Purdue creates an APP designed to improve Pilot-ATC communications
Helps increase speed, proper diction and recognition
More that Universities could design to improve other skills
Clemson already has ASSIST
Universities are great resources for advancing the education of our aviation professionals. Purdue has created one to enhance pilot-controller communication. The range of potential development projects is great and oddly enough, this technology might be effective for improving pilots, mechanics, inspectors and others about the systems behind the automation which is increasingly prevalent in aircraft
WEST LAFAYETTE, Ind. – The Federal Aviation Administration has been putting an increased focus on English language proficiency for pilots as the agency looks to ensure safety for passengers through improved communication.
The move means increased attention for a technology called “Plane English,” created by two Purdue University alumni that aims to help new pilots master radio communication skills and better interact with air traffic controllers.
Muharrem Mane, an alumnus from the School of Aeronautics and Astronautics, and Eren Hadimioglu, an alumnus from the School of Aviation and Transportation Technology, created and developed PlaneEnglish. The technology’s simulator is now used in dozens of airports across the United States and was recently launched for iOS.
“PlaneEnglish is an aviation radio simulator to help new pilots acquire radio communication proficiency by developing advanced skills more in realistic environments,” Mane said. “We have heard from users that they improve their radio communication skills more in one hour through our platform than they do in flying for a dozen hours.”
The app-based tool also aims to help new pilots reach FAA and International Civil Aviation Organization standards for Aviation English language use, put in place to ensure safety in the sky.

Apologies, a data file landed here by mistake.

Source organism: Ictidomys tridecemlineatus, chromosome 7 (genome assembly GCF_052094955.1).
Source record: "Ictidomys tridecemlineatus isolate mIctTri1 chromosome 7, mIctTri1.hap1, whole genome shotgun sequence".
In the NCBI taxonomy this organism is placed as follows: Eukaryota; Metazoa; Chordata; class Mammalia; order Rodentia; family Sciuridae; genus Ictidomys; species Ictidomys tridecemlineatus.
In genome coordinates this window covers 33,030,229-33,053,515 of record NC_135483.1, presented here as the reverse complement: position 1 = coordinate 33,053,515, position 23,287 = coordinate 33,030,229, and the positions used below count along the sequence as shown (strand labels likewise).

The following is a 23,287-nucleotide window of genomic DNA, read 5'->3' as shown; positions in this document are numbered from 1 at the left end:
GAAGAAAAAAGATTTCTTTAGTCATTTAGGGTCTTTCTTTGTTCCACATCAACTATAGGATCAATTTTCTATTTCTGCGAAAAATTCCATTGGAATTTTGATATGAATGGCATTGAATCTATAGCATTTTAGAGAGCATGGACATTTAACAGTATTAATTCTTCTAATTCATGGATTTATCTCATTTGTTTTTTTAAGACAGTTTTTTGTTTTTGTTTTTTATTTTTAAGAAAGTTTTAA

“We have been analyzing audio training files from the FAA and ICAO and using that data to establish our grading metrics to help users achieve the necessary communication skills to increase their radio proficiency and aviation safety,” Mane said.
PlaneEnglish lessons guide users through simple and complicated interactions with air traffic control on every phase of flight. Each simulation includes visual clues (like altitude, distance from an airport and direction) to provide the pilot with the situational awareness necessary for communication.
Users are required to respond properly in specific situations, using the correct phraseology, speech rate and other factors. There can be as many as five or six exchanges back and forth with air traffic control. Then users are graded on those responses.
The work aligns with Purdue’s Giant Leaps celebration, celebrating the university’s global advancements in space exploration as part of Purdue’s 150th anniversary. This is one of the four themes of the yearlong celebration’s Ideas Festival, designed to showcase Purdue as an intellectual center solving real-world issues.
The creators of PlaneEnglish are working with the Purdue Research Foundation as they develop their technology.
P.S. Clemson University has created a similar, perhaps more comprehensive, program called Automated System of Self-paced Instruction for Specialized Training (ASSIST) to designed to train and retrain aircraft inspectors.
Perhaps there are more examples of such computer-based self-paced systems for aviation.
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